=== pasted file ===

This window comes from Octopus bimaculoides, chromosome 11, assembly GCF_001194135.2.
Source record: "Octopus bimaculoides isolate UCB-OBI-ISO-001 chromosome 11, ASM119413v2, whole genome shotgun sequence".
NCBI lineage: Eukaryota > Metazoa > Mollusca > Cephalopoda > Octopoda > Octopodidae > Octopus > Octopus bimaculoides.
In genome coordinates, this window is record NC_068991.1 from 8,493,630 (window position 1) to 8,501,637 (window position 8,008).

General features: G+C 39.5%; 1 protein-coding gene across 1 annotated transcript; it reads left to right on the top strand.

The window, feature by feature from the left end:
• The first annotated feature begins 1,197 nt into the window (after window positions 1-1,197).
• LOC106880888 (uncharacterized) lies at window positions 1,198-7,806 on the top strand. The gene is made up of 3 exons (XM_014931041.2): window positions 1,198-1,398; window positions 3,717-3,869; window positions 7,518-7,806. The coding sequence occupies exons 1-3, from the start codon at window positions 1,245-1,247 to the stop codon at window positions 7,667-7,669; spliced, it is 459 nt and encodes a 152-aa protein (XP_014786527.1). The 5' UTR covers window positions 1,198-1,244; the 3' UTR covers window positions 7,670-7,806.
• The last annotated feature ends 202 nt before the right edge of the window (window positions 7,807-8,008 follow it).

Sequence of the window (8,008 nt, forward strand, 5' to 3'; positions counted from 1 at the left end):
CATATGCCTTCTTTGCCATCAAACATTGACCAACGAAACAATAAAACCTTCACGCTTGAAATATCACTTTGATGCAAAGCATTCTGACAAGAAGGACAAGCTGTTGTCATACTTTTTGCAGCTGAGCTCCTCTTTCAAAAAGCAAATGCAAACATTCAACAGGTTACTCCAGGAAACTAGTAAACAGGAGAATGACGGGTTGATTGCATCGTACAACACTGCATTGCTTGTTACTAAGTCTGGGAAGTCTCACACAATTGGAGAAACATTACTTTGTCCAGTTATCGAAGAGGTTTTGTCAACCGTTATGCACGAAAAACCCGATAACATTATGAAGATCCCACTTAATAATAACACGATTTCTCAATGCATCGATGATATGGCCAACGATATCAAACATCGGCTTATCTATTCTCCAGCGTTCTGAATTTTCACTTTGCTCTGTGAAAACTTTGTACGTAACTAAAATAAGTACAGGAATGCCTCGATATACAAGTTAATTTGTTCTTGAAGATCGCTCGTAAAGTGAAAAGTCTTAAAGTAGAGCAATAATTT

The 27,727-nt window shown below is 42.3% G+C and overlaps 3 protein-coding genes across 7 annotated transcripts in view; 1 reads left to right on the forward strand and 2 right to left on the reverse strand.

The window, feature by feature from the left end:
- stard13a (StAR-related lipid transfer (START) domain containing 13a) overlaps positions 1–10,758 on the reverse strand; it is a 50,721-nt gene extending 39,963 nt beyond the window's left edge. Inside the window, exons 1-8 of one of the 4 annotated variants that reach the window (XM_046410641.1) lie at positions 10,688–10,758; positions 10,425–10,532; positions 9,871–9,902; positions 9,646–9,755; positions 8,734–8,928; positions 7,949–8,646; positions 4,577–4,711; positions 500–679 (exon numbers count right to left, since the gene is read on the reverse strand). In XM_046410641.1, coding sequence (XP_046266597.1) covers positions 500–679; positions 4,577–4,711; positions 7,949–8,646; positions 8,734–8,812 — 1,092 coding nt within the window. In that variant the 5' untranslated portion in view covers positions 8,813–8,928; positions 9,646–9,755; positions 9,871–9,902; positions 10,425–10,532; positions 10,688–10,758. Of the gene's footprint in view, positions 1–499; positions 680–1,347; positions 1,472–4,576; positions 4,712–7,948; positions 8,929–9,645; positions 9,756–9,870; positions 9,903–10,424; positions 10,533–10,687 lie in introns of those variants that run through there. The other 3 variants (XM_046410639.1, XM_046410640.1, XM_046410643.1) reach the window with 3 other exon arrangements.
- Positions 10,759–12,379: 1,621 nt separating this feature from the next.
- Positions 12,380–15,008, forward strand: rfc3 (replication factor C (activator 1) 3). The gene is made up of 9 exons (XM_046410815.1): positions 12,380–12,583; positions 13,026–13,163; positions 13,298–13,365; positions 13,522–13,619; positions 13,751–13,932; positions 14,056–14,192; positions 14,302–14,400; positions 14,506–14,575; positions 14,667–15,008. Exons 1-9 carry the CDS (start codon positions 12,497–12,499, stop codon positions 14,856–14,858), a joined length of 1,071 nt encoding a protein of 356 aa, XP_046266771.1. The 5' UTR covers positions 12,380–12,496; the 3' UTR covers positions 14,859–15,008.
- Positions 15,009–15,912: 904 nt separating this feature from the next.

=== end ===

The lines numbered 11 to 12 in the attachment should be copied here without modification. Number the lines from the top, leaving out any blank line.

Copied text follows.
CATATGCCTTCTTTGCCATCAAACATTGACCAACGAAACAATAAAACCTTCACGCTTGAAATATCACTTTGATGCAAAGCATTCTGACAAGAAGGACAAGCTGTTGTCATACTTTTTGCAGCTGAGCTCCTCTTTCAAAAAGCAAATGCAAACATTCAACAGGTTACTCCAGGAAACTAGTAAACAGGAGAATGACGGGTTGATTGCATCGTACAACACTGCATTGCTTGTTACTAAGTCTGGGAAGTCTCACACAATTGGAGAAACATTACTTTGTCCAGTTATCGAAGAGGTTTTGTCAACCGTTATGCACGAAAAACCCGATAACATTATGAAGATCCCACTTAATAATAACACGATTTCTCAATGCATCGATGATATGGCCAACGATATCAAACATCGGCTTATCTATTCTCCAGCGTTCTGAATTTTCACTTTGCTCTGTGAAAACTTTGTACGTAACTAAAATAAGTACAGGAATGCCTCGATATACAAGTTAATTTGTTCTTGAAGATCGCTCGTAAAGTGAAAAGTCTTAAAGTAGAGCAATAATTT

The 27,727-nt window shown below is 42.3% G+C and overlaps 3 protein-coding genes across 7 annotated transcripts in view; 1 reads left to right on the forward strand and 2 right to left on the reverse strand.